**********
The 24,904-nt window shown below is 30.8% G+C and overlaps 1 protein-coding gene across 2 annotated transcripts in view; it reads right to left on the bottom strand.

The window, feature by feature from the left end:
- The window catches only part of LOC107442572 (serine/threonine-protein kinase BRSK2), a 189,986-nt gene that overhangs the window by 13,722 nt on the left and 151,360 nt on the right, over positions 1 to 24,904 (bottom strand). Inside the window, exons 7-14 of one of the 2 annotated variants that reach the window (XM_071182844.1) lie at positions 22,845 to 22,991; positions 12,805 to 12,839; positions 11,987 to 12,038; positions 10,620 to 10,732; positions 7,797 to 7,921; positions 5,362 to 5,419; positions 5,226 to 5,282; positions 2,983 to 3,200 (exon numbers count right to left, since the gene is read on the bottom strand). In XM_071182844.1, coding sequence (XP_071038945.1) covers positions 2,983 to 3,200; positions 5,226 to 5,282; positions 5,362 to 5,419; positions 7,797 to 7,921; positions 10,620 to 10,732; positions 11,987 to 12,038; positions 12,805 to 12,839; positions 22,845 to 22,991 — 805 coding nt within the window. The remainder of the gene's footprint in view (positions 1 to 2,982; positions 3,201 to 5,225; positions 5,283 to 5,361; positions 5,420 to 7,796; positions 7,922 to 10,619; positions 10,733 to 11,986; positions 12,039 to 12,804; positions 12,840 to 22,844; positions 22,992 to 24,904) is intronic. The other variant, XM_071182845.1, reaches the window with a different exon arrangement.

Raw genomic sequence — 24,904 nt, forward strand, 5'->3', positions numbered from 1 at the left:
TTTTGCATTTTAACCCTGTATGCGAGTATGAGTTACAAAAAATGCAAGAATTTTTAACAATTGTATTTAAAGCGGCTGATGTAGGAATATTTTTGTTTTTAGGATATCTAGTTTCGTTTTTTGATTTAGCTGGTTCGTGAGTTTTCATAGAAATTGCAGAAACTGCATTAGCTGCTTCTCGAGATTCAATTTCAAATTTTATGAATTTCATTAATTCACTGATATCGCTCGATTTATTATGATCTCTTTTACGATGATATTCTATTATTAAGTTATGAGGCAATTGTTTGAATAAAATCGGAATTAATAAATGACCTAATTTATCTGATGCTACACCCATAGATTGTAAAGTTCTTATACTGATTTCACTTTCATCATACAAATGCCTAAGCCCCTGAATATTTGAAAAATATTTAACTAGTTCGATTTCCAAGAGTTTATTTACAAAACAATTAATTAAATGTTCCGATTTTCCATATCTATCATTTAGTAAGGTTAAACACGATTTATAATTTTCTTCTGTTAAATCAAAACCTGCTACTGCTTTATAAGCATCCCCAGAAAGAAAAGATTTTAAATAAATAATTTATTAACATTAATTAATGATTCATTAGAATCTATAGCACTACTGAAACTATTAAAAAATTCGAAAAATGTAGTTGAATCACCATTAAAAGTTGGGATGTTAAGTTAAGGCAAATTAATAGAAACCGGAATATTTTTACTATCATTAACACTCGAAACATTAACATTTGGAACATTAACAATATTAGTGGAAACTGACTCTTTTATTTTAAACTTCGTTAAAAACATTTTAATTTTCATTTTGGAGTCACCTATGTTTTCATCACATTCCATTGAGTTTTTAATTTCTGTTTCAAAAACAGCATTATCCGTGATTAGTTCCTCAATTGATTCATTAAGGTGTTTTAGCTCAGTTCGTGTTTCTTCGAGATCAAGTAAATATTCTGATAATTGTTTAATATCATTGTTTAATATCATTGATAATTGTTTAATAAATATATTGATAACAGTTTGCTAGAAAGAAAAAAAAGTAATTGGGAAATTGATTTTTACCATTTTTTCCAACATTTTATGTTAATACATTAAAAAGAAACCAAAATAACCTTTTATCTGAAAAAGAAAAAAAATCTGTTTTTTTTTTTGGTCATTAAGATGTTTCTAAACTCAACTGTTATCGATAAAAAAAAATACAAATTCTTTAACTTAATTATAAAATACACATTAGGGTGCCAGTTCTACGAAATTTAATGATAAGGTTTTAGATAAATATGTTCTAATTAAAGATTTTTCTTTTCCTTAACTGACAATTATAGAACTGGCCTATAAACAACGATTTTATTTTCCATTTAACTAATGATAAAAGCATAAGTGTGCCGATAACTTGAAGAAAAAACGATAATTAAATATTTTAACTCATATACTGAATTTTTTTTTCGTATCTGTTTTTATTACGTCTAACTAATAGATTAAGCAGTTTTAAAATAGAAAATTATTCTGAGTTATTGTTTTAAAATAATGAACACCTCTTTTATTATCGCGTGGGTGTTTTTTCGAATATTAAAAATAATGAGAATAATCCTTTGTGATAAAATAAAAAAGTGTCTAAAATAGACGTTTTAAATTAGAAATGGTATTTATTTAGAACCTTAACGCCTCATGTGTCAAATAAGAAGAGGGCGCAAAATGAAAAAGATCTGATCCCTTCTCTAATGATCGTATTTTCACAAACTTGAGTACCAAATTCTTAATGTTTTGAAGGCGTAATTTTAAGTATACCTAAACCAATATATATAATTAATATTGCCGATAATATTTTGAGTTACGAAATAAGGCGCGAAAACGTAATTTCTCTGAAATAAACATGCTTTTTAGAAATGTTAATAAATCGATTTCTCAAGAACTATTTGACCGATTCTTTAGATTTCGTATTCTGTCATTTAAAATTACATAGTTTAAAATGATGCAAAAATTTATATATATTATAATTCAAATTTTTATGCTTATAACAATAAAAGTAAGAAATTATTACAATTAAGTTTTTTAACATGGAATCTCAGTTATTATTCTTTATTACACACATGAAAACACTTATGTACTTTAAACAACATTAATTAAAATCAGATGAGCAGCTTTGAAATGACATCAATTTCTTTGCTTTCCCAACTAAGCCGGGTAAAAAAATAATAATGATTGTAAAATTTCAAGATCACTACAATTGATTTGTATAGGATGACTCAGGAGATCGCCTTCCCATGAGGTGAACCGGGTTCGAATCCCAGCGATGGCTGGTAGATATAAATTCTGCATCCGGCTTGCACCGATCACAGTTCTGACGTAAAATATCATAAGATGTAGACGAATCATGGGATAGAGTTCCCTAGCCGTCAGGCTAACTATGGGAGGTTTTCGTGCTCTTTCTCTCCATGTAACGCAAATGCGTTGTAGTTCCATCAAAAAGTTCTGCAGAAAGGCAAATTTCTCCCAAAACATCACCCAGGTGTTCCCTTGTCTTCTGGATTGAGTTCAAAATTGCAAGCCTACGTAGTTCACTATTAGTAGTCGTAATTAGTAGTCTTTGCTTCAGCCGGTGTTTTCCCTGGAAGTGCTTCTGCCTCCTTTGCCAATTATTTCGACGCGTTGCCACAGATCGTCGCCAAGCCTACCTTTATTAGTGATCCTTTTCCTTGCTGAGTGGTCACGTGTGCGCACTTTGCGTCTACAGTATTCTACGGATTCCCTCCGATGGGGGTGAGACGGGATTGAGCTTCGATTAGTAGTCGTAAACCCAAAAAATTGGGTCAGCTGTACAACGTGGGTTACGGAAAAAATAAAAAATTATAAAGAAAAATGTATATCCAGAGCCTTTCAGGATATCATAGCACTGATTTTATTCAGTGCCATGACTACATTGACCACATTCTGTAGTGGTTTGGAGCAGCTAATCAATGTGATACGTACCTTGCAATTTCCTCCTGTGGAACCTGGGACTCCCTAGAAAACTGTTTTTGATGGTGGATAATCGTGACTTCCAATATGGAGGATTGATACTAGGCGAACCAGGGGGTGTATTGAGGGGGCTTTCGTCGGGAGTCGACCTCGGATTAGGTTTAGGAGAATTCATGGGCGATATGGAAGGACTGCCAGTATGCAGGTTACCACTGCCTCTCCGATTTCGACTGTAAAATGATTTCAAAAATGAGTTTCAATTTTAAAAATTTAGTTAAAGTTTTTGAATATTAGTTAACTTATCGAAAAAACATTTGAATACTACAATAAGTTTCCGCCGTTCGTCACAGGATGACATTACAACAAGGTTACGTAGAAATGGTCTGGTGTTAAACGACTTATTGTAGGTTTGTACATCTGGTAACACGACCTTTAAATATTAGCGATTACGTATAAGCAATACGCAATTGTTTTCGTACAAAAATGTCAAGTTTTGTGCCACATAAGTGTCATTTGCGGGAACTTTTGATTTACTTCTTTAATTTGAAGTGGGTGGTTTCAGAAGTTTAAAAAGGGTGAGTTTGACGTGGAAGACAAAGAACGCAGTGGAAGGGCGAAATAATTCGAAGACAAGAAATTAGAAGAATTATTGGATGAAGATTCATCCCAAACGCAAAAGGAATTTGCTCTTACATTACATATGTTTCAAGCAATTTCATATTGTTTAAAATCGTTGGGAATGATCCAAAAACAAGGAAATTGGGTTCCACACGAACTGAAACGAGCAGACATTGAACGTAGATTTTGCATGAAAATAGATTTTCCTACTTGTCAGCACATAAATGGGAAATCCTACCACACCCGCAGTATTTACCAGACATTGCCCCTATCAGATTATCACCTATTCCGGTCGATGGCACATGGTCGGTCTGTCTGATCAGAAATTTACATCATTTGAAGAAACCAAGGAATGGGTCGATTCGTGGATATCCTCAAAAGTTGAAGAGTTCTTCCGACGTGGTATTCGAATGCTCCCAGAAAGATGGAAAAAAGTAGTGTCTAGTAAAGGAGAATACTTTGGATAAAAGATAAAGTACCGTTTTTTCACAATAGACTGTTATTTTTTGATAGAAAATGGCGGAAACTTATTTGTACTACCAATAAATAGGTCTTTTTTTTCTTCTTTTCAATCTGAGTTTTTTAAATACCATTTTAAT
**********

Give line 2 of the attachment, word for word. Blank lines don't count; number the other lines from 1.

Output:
The window, feature by feature from the left end: